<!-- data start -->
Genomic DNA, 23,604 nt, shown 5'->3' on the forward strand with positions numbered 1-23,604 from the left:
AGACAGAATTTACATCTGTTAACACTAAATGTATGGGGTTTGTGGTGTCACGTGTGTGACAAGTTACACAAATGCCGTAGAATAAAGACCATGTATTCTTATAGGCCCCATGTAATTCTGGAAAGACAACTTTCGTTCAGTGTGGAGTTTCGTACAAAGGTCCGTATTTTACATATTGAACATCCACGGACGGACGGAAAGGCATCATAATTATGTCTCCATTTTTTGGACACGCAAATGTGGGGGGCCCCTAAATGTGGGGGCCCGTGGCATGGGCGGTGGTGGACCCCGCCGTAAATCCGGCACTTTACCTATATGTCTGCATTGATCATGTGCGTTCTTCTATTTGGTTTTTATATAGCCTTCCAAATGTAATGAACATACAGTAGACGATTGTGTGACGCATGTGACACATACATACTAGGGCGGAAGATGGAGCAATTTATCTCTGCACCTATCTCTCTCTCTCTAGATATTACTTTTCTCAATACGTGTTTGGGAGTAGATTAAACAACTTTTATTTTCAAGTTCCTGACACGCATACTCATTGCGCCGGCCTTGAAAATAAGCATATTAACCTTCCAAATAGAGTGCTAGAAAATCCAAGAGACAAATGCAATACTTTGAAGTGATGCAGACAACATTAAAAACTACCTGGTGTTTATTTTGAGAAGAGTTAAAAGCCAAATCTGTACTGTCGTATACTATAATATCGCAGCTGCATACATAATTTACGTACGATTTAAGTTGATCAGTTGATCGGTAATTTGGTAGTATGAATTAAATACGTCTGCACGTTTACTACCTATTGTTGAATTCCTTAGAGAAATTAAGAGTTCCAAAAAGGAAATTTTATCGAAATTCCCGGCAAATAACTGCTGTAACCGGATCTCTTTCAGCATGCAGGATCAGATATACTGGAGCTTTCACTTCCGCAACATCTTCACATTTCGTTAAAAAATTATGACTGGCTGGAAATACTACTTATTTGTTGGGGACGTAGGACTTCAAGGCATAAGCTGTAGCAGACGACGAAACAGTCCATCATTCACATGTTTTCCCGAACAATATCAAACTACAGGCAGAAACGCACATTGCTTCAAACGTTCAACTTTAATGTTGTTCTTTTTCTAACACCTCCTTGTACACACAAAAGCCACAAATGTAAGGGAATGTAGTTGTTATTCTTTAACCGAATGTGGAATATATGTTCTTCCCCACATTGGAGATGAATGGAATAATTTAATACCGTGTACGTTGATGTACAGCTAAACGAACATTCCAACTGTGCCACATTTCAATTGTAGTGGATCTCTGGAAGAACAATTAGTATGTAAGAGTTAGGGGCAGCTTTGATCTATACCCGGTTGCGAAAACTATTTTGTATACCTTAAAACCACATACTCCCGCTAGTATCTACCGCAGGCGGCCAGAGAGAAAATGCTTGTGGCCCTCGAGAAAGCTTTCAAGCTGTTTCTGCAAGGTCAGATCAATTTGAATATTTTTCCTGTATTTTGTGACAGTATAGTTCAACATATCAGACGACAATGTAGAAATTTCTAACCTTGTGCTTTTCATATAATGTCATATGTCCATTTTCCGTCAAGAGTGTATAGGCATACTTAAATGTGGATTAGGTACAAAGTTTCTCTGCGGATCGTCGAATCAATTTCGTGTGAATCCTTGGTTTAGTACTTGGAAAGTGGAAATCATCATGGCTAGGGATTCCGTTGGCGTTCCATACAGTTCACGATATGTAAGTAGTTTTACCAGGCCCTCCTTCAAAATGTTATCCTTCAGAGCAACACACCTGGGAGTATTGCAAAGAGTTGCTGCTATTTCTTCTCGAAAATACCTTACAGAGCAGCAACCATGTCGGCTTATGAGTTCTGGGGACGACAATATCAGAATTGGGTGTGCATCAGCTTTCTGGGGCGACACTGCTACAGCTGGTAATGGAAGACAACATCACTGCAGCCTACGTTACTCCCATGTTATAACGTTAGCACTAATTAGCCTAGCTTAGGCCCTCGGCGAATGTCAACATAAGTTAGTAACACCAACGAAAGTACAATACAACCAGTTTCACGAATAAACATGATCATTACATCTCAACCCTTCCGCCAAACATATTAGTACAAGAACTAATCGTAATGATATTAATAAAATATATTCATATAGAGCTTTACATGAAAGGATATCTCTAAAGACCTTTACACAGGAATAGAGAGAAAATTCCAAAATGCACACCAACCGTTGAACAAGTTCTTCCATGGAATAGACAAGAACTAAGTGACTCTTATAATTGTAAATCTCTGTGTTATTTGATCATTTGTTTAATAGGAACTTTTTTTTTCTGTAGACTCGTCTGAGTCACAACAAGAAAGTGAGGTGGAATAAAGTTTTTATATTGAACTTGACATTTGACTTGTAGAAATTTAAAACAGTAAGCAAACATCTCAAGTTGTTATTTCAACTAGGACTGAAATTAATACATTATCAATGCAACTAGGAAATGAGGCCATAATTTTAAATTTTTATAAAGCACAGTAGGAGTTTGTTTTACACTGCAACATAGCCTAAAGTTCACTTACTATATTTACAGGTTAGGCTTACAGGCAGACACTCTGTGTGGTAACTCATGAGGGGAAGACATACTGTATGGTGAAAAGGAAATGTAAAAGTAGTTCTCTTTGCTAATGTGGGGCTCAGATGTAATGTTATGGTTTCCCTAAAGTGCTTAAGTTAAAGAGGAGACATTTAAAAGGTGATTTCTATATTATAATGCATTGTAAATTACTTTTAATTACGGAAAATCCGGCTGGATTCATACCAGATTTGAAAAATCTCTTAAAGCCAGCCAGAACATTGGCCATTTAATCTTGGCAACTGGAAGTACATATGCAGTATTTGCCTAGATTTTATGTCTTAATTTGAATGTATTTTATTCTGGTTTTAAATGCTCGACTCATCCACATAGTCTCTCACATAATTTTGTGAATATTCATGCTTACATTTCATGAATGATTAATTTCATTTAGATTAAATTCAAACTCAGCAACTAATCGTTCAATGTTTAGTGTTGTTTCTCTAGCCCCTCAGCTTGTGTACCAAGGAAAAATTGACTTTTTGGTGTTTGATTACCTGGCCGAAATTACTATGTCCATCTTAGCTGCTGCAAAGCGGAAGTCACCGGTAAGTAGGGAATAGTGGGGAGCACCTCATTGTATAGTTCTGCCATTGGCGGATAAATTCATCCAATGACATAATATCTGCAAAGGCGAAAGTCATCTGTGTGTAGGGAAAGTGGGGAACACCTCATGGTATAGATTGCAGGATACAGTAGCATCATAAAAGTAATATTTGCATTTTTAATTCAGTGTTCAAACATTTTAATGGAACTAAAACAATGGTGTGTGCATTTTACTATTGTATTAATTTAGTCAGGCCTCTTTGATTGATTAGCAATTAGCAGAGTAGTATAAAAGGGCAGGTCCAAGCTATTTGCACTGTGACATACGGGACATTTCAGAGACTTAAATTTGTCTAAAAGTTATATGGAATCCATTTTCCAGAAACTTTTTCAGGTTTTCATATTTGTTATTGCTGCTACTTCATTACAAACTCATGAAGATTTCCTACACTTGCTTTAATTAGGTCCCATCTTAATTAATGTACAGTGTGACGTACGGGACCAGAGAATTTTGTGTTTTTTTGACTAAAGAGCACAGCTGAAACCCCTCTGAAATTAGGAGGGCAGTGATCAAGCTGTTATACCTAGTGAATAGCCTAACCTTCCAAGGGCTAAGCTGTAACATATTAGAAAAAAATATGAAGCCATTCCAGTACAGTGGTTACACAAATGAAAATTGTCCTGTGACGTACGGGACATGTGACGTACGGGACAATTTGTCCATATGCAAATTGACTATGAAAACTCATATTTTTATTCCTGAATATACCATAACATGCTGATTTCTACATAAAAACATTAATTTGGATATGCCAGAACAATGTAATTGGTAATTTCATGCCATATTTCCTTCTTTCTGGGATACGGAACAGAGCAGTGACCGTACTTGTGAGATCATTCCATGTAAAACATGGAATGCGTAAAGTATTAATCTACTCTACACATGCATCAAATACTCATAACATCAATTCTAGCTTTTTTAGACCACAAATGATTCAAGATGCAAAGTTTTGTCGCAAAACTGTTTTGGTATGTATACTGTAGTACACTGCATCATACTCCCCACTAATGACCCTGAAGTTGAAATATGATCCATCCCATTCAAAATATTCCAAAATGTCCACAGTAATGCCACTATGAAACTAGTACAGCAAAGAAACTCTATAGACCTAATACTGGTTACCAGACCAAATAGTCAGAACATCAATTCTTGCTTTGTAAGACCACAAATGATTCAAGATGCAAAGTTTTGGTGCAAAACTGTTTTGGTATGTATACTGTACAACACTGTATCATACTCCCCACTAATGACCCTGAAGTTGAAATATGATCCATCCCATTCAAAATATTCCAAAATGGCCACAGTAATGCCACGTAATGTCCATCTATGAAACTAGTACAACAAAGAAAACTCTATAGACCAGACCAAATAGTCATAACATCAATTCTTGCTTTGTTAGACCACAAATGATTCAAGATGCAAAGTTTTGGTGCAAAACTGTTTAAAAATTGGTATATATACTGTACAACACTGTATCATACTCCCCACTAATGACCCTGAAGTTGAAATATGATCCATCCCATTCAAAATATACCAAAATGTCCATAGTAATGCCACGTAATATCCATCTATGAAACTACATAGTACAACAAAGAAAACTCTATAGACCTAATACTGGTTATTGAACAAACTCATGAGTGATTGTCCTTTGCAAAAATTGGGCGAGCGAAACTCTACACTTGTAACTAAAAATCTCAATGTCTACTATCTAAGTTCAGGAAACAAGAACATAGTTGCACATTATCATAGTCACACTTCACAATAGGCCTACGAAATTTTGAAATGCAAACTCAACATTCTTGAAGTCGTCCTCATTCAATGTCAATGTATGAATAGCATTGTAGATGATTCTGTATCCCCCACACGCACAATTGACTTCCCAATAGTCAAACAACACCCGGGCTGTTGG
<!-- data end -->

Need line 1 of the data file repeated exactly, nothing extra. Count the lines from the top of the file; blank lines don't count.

Genomic DNA, 23,604 nt, shown 5'->3' on the forward strand with positions numbered 1-23,604 from the left: